Weaker Rand elevates the impact of the drought
Despite a drop in global agricultural commodity prices in 2015 and earlier this year, South Africa, which is still reeling from the drought, has failed to capitalise on the slowdown due to the weakness of the Rand.
Paul Makube, Senior Agricultural Economist at FNB says the supply and price of agricultural commodities across the globe has been volatile in the past year. International prices of most agricultural commodities trended lower for most of 2015 before rebounding slightly in the last two months. The only exception was sugar, which increased on concerns over prospects of a global deficit.
He says that during times of domestic supply deficits, imports are supposed to fill the gap. However, this has not been the case for South Africa as agricultural imports became expensive due to the weakening Rand.
“Moreover, crude oil prices reached record lows and this resulted in a decline in international freight costs, making it cheaper to transport agricultural commodities globally. Nonetheless, South Africa still could not benefit from this decline,” adds Makube.
The United Nations Food and Agriculture Organisation (FAO) recently projected global output of coarse grains for 2017 to 1.313m tons, almost 11m higher y/y.
Meanwhile, the United States Department of Agriculture (USDA) recently pegged the US 2016/17 production up 6% y/y at 366m tons in its May 2016 World Agriculture Supply and Demand Estimates (WASDE) report. The world production estimate came in at 969m tons for 2015/16 and 1.01 billion for 2016/17.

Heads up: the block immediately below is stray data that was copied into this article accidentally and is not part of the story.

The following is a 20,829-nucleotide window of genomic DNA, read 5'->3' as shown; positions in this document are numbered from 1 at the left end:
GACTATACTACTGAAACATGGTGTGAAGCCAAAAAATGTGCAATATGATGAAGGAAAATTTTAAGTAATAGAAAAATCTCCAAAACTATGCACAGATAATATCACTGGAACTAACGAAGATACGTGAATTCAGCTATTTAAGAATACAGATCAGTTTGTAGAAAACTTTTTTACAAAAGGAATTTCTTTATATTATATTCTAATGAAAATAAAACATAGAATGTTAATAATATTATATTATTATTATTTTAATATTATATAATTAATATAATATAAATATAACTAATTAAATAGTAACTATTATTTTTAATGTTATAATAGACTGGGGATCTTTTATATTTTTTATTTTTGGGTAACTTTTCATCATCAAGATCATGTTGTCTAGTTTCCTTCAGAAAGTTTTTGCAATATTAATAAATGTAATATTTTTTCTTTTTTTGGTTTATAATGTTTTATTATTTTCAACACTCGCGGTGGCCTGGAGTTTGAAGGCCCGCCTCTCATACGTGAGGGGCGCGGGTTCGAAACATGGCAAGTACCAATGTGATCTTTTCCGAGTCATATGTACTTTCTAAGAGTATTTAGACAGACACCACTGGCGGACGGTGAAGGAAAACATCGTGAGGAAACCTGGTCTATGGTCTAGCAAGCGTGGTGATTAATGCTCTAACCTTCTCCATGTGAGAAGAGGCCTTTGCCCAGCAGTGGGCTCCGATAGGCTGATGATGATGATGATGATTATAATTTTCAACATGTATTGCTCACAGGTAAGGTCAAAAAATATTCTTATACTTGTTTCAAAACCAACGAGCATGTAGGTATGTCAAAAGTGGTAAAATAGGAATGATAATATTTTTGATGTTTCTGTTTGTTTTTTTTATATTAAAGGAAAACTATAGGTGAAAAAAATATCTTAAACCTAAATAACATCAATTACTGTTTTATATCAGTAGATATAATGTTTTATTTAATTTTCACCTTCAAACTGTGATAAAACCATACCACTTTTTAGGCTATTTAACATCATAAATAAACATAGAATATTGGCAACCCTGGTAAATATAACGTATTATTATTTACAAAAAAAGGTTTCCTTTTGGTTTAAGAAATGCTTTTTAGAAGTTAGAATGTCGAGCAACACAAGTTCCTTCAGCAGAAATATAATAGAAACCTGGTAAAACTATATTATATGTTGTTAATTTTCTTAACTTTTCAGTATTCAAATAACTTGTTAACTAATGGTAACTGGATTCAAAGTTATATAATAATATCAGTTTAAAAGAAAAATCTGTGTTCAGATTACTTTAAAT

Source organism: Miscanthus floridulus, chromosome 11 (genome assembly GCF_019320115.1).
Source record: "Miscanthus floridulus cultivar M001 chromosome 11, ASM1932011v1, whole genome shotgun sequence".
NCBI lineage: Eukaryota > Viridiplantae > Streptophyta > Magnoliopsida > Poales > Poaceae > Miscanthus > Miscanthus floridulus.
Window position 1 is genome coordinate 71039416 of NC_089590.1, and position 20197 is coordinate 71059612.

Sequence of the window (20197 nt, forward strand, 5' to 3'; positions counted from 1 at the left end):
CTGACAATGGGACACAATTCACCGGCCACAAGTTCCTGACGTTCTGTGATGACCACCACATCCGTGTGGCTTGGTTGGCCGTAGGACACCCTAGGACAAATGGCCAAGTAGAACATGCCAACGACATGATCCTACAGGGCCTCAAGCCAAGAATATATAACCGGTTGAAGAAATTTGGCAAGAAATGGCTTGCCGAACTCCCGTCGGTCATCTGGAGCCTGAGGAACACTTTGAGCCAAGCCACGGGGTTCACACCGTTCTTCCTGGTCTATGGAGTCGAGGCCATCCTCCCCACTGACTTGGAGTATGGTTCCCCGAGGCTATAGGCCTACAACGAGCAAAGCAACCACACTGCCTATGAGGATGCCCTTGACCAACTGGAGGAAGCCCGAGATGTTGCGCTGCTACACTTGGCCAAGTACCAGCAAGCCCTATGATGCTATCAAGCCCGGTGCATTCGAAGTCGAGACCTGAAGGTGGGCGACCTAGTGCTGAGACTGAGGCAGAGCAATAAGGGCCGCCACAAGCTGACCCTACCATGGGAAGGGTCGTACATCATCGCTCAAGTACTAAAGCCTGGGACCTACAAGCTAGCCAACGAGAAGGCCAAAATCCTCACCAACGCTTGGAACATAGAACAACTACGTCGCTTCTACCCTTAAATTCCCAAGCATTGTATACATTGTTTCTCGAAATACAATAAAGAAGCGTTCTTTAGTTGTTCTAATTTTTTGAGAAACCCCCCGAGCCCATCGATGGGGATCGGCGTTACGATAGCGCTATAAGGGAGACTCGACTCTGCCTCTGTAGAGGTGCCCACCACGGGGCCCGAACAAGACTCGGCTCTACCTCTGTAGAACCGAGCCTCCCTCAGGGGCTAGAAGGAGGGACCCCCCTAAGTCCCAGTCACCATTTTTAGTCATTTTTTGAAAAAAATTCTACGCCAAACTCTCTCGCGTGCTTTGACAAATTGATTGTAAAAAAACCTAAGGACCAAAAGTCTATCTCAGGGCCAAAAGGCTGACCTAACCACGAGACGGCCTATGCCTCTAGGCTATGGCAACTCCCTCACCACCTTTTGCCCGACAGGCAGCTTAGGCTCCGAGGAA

Makube says “The implication of this bullish production outlook for 2016 is that international prices will retain the downside bias”.
Domestically, the supply outlook from grains remains tight until mid-2017 when the 2016/17 harvest enters the market. Grain production is expected to rebound strongly in the season ahead due to the increase in planted area and better production conditions.
Recent weather forecasts indicate that the El Nino pattern is weakening and a transition to ENSO-neutral is likely during late Northern Hemisphere spring or early summer 2016, with an increasing chance of La Niña during the second half of the year.
“As a result, we are likely heading for a good season as the La Niña weather pattern normally leads to above normal rainfall in the Southern African region,” adds Makube.
The short to medium term outlook for food inflation remains biased to the upside due to supply constraints and a weaker Rand which makes imports more expensive. Risks to the Rand outlook include the aggressive Fed rate hikes, downgrade by credit rating agencies and the deterioration in the domestic socio-economic situation.
“In the longer term, agricultural production is expected to bounce back in 2017 and it is then that we could realise a significant moderation in food prices particularly grains. Fruit and vegetables prices could still ease towards the end of the year should the improved weather outlook materialise in the next rainfall season,” concludes Makube.
International agricultural commodity prices have been trending lower as reflected in the commodity indices below.